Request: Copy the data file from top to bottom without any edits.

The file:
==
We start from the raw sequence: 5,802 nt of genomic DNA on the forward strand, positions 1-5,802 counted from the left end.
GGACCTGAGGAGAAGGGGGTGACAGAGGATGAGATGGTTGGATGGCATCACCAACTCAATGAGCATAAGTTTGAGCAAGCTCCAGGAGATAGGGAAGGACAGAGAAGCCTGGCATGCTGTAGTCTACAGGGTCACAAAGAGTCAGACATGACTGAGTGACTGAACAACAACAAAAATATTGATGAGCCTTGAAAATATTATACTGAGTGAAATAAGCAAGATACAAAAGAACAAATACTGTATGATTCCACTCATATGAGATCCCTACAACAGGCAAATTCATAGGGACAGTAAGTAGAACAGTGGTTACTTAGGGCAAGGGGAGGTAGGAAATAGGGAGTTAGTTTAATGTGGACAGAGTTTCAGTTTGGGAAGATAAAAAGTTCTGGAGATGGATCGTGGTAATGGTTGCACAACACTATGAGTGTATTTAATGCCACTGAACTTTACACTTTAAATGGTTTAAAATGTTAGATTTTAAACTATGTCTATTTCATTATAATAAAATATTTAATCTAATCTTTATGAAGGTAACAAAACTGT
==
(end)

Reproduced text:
We start from the raw sequence: 5,802 nt of genomic DNA on the forward strand, positions 1-5,802 counted from the left end.
GGACCTGAGGAGAAGGGGGTGACAGAGGATGAGATGGTTGGATGGCATCACCAACTCAATGAGCATAAGTTTGAGCAAGCTCCAGGAGATAGGGAAGGACAGAGAAGCCTGGCATGCTGTAGTCTACAGGGTCACAAAGAGTCAGACATGACTGAGTGACTGAACAACAACAAAAATATTGATGAGCCTTGAAAATATTATACTGAGTGAAATAAGCAAGATACAAAAGAACAAATACTGTATGATTCCACTCATATGAGATCCCTACAACAGGCAAATTCATAGGGACAGTAAGTAGAACAGTGGTTACTTAGGGCAAGGGGAGGTAGGAAATAGGGAGTTAGTTTAATGTGGACAGAGTTTCAGTTTGGGAAGATAAAAAGTTCTGGAGATGGATCGTGGTAATGGTTGCACAACACTATGAGTGTATTTAATGCCACTGAACTTTACACTTTAAATGGTTTAAAATGTTAGATTTTAAACTATGTCTATTTCATTATAATAAAATATTTAATCTAATCTTTATGAAGGTAACAAAACTGT